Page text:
3. This article brings up a good point.. If mobile payment systems allowed quick use of loyalty cards in addition to the payment cards they may get a better foothold.. The question currently is the convenience of taking out your loyalty card and then paying with your mobile device vs. taking out both the loyalty card and payment card from your wallet for use.

    1. I guess this will work with any other vendors where the gift card is also the loyalty card.. For other loyalty programs you’d still have to enter a phone/member number, present the physical card or equivalent on your smartphone. e.g. Walgreens, Safeway, etc.

  4. I think you have to look at the various user cases here. There are many disincentives to using Apple Pay.

    1. For men, it’s easier and quicker to pull a card wallet and choose the card to tap an NFC terminal than turn on the phone (especially on the 6 which is very cumbersome if you want to avoid hitting the volume buttons at the same time).

    2. For women, it may be easier to find a card wallet in a capacious bag than to find the phone.

    3. Men might want to ditch their wallets to empty a pocket, women will always take a bag.


    1. The phone is much bigger and clumsier than a card, especially if the phone is in a case which covers the front.

    2. The wallet works every time – the phone works only in those stores that have NFC terminals and support Apple Pay.

    3. Most store cards are not supported. Many stores offer a card with credit finance as well, rather than a separate loyalty card, and if you want points you must use their card.

    4. Using the wrong card is more likely with Apple Pay, especially if you have multiple cards from the same credit provider for different reasons. Personal and business Amex cards look identical, but you can organise the physical cards in a wallet to ensure you don’t pick the wrong one – it’s not so easy to do this in Apple Pay , and it’s more cumbersome to make the choice at the time of paying.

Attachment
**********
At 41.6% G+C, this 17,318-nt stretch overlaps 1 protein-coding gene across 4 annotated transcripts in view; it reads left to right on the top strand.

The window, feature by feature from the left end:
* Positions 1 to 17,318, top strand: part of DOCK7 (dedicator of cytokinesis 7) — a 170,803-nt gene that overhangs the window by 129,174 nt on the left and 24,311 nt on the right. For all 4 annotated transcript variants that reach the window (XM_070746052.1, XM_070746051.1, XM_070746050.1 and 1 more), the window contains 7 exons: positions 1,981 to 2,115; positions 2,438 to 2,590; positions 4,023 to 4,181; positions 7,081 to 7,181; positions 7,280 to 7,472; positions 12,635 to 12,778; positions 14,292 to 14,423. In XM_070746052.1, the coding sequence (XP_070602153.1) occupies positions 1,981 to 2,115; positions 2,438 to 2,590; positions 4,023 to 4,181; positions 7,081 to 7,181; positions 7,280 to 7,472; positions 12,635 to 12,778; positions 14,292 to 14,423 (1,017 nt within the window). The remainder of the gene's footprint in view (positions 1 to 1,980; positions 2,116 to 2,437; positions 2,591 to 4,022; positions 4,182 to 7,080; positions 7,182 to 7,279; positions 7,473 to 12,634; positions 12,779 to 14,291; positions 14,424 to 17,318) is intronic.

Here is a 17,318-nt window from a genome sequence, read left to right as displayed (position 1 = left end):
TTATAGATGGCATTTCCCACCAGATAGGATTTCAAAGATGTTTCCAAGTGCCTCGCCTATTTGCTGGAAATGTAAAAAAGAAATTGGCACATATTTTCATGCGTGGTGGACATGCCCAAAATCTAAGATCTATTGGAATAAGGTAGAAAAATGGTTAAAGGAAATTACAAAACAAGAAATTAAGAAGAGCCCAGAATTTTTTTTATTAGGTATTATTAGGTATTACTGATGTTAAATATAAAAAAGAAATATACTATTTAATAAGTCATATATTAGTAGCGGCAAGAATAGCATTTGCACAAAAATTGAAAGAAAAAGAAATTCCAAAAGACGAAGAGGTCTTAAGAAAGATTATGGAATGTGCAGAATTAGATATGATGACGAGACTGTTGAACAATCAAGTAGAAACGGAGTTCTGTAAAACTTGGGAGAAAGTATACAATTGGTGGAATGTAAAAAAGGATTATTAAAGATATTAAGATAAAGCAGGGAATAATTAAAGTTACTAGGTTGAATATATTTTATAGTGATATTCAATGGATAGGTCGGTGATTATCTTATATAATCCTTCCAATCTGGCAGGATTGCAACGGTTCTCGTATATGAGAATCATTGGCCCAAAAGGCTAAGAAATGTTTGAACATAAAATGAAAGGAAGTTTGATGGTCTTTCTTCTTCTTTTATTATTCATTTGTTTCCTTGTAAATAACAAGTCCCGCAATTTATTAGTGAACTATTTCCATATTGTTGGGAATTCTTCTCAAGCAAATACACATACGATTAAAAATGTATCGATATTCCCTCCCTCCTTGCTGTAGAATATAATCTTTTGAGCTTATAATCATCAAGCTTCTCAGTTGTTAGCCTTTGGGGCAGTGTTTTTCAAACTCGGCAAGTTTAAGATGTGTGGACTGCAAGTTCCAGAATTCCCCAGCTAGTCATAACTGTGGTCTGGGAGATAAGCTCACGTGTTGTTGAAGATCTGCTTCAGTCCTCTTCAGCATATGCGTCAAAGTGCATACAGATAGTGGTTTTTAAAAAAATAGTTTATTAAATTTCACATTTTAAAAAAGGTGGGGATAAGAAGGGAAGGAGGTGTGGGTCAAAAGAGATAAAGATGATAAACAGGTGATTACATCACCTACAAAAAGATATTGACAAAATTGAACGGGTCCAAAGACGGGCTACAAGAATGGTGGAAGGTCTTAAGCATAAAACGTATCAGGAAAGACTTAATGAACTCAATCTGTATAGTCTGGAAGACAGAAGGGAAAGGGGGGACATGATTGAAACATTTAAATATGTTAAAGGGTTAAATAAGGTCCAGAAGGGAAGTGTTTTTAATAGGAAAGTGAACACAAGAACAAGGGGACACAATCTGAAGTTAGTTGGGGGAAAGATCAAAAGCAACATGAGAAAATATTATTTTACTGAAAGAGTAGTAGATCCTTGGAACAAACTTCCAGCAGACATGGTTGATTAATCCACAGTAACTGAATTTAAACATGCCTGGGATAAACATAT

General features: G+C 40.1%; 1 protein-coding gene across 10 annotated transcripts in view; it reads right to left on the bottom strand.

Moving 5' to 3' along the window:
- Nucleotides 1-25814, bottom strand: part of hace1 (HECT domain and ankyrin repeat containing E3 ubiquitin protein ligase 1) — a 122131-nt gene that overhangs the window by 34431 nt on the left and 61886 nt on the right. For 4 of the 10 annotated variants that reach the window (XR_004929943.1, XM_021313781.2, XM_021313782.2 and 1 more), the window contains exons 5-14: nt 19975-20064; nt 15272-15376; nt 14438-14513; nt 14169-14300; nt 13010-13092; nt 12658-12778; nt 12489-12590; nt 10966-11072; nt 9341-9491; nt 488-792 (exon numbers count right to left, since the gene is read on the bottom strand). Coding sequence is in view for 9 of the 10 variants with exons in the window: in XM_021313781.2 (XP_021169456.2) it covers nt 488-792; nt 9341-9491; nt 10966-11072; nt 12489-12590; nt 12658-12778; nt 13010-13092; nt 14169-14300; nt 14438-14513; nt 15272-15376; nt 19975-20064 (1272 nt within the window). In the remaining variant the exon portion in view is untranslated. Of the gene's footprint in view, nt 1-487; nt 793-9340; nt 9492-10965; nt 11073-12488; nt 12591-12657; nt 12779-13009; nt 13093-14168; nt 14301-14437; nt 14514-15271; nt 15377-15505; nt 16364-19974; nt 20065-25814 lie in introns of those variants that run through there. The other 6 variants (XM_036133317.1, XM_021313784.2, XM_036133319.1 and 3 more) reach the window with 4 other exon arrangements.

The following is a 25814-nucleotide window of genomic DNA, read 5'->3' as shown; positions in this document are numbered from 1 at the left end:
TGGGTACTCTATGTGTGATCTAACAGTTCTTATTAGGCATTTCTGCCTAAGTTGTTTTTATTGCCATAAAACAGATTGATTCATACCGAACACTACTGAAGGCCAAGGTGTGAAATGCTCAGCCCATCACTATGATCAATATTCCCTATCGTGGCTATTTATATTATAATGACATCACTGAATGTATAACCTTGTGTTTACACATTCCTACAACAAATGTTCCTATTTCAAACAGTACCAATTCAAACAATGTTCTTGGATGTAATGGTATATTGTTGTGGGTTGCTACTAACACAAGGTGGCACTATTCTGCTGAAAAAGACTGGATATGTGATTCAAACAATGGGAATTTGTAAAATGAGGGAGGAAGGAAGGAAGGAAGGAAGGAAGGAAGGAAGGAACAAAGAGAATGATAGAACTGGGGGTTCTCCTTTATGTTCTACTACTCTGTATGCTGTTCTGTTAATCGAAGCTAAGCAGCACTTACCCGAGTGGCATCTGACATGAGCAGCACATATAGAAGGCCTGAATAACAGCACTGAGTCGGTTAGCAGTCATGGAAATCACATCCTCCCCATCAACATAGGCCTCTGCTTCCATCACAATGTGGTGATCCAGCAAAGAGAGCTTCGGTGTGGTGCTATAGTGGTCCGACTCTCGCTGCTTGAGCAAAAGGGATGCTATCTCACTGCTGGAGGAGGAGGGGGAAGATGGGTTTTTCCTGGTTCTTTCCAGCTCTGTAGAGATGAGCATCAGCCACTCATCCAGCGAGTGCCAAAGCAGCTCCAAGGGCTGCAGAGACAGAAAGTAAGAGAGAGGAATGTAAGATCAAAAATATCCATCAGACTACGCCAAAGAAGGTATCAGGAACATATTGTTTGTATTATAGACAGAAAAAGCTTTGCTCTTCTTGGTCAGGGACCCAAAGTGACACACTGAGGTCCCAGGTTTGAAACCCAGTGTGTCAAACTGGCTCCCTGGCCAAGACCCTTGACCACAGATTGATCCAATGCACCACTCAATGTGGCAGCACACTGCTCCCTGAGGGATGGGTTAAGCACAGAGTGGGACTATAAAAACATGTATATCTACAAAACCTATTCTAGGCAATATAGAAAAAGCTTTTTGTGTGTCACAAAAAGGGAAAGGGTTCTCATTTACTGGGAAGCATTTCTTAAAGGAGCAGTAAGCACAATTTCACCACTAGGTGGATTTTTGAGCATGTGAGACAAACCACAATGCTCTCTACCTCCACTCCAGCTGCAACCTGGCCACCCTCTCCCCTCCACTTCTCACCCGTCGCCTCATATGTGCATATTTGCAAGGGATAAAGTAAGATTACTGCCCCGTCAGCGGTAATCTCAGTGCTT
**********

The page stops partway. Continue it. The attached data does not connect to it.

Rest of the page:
5. Sometimes you want to pay cash. For those who have a separate billfold this is not an issue, but otherwise this means you can’t abandon your wallet.

    6. There is an increased risk of dropping the phone at checkout because the action is cumbersome and unique. In a busy line there is pressure to complete the transaction quickly.

    7. It’s easier to pull and pocket the right card (or pull and store it in a specific place in a bag) while waiting in line than fiddle with a phone which might turn off before you get to the register.

    8. Many people use debit cards and choose their account at the register. It’s not clear to me (Apple Pay is not available down under yet) if Apple Pay supports this. Even if it does it would be more cumbersome to do this with phone in hand rather than a card.

    9. Phones can run out of power. Cards never do.

    We are people of habit and changes to those habits comes slowly. Most of us have developed little procedures to streamline frequent tasks and, today, those procedures cannot be replaced by Apple Pay, and must be augmented – so users must take a simple process and replace it with a more complex one. (From wallet, to wallet plus phone).

    As Apple Pay becomes more universally useful people may change their habits but only when the new process is simpler – which is not the case now.

    In Europe the take up is likely to be faster: there are vastly fewer banks so more chance that Apple Pay will work for your bank cards and accounts.

    Not everyone takes their phone on local trips to the shops. Not everyone regards a phone as central to their existence. Many of the older generation do rely on their phones, but use them as phones and little else.

    In families, it’s quite common to give a partner or an older (responsible) child a card and pin to run errands to the supermarket. Giving your phone to someone else is often not a viable option.

    Over time there is a cost benefit to switch from physical to digital payments. But this benefit is to the card issuers not the users. If the android user base is offered, and takes up, digital payments then this will become more likely. But only when there is universal acceptance by users. Until then, cards will still have to be issued by the providers.

    1. While you make some Okay points, the overall approach is not one of a scientific approach. It’s more of a: I just think this is the way things will be.

      How things will work in the future is undetermined. But Apple Pay seems to be taking off pretty good in the US.